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We Should Support LMPD On This One

November 25th, 2009 by jake · 9 Comments

Really, we should be supporting LMPD. The use of GPS devices to track known criminals is a good thing.




Sure, it’d be bad if police were watching Joe Blow on every street. But that’s not the case.

Sometimes you just have to applaud police when they get something right. And this is something they’re getting right.

Tags: Crime · LMPD · TV · Video · WHAS

9 responses so far ↓

  • 1 jtt // Nov 26, 2009 at 10:03 am

    If Professor Milligan would do a little research, he would learn there is a SCOTUS case pretty much on point – U.S. v. Knotts – slightly different technology but same idea. Court basically said you have no expectation of privacy in your location. There have been quite a few cell phone tracking cases, also – where they tracked a subject by their use of a cell phone.

  • 2 bill // Nov 26, 2009 at 12:09 pm

    Tracking in cell phone that broadcast it position at all times is much different than placing a tracking device.

  • 3 Mark H (Not Hebert) // Nov 26, 2009 at 1:17 pm

    The question really depends on the thought that by being a criminal, do you give up some of your rights?

    If a judge can give the authorities to right to violate someones right to privacy by granting a wiretap, I would think allowing them to know your physical location would be even less intrusive to privacy than a wiretap.

    As far as I know, there is no prohibition from knowing one’s location. There is however, restrictions on knowing what they are saying or doing at a location.

    For example, you do not have the right to make the police leave a location in front of your house or disallow them to follow you, but there is a prohibition from allowing them to come into your home to observe what you are doing inside or listen to your conversations.

    Even those rights can be taken away from you by a judge if they find just cause.

    Bill I share your big brother concerns, but if the authorities wanted to place a surveillance tail on a criminal 24-hours a day, they are allowed. The GPS just allows them to do the same thing cheaper and more efficiently.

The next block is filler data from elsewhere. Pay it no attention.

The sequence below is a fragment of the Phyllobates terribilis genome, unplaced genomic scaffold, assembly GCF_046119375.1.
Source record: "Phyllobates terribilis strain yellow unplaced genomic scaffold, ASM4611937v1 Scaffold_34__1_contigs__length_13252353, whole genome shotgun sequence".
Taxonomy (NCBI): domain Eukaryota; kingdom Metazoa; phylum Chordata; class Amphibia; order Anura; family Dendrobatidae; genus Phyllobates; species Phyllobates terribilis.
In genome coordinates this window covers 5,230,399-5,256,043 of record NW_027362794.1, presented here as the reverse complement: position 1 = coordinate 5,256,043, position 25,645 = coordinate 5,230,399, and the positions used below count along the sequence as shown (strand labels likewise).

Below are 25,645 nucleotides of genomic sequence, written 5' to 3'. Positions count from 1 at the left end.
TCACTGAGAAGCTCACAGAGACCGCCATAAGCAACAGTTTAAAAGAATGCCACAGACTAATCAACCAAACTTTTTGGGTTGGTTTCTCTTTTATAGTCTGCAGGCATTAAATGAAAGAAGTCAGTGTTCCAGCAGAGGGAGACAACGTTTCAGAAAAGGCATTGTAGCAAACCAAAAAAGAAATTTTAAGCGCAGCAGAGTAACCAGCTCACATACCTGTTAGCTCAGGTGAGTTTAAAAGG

• 4 jtt // Nov 26, 2009 at 2:18 pm

    Bill, the Knott case IS a tracking device case. As Mark noted, it is just an easier way to surveil, it doesn’t implicate any greater privacy issues.

  • 5 Steve Magruder (I, not D or R) // Nov 26, 2009 at 5:15 pm

    A criminal isn’t a criminal until they have been convicted. Until that point, they have the same rights everyone else has.

  • 6 jake // Nov 26, 2009 at 7:19 pm

    And non-convicts can be put under surveillance.

  • 7 Surveilance // Nov 28, 2009 at 2:05 pm

    Actually, if someone is concerned about using their cell phone and being tracked you could always turn it off and put it in a metal box or something metallic. It would be rendered useless at that point until you open the box and then its fair game for what location you are at.

    Not that most people would ever need to do that but it seem that Big Brother feels a need to snoop on everyone because a few miscreants are causing the mass majority of the problems.

    Just like the use of the Clipper chip in the telecommunications facilities brought about during the reign of the Clinton administration.

    There seems to be quite a bit of background in this in communications magazines and policy magazines. Plus everyone needs a good scanner to keep up with what is really going on.

  • 8 Surveilance // Nov 28, 2009 at 2:07 pm

    Actually, if one has the money, there are even countermeasures that one can take if you think that you are being setup or bugged as well. Just because police and others say that you’re doing something wrong doesn’t always make it so. Look at all the people put in the joint for allegedly committing a crime they had no part in. Overzealous and discriminatory prosecutors are often a problem because its more about getting a conviction than actually promoting true justice.

    Just my opinion but it never hurts to have some technology to keep an eye on what the other side is doing.

  • 9 Surveilance // Nov 28, 2009 at 2:14 pm

    I apologize, I was step or two behind on the Clipper chip as it was deactivated in the late 90s. However, being that Government can pretty much tap anything and anyone they want to at this time, it would not be surprise that they would still do it.

    Look at what the Bush administration was wanting to do with tracking people and tracking phones and all communications all in the name of our safety. Yet those people had the most corrupt total administration in most of the US history. Talk about a double standard and seems to be a thing with local and state governments too. So do you want these people to have too much power over your individual lives.

    Thats the real thorny question. People want true criminals punished. But you also have to look at what issues of personal privacy you are giving up. Seems that Government forgot about some of the Constitution of this Commonwealth and the US Constitution.

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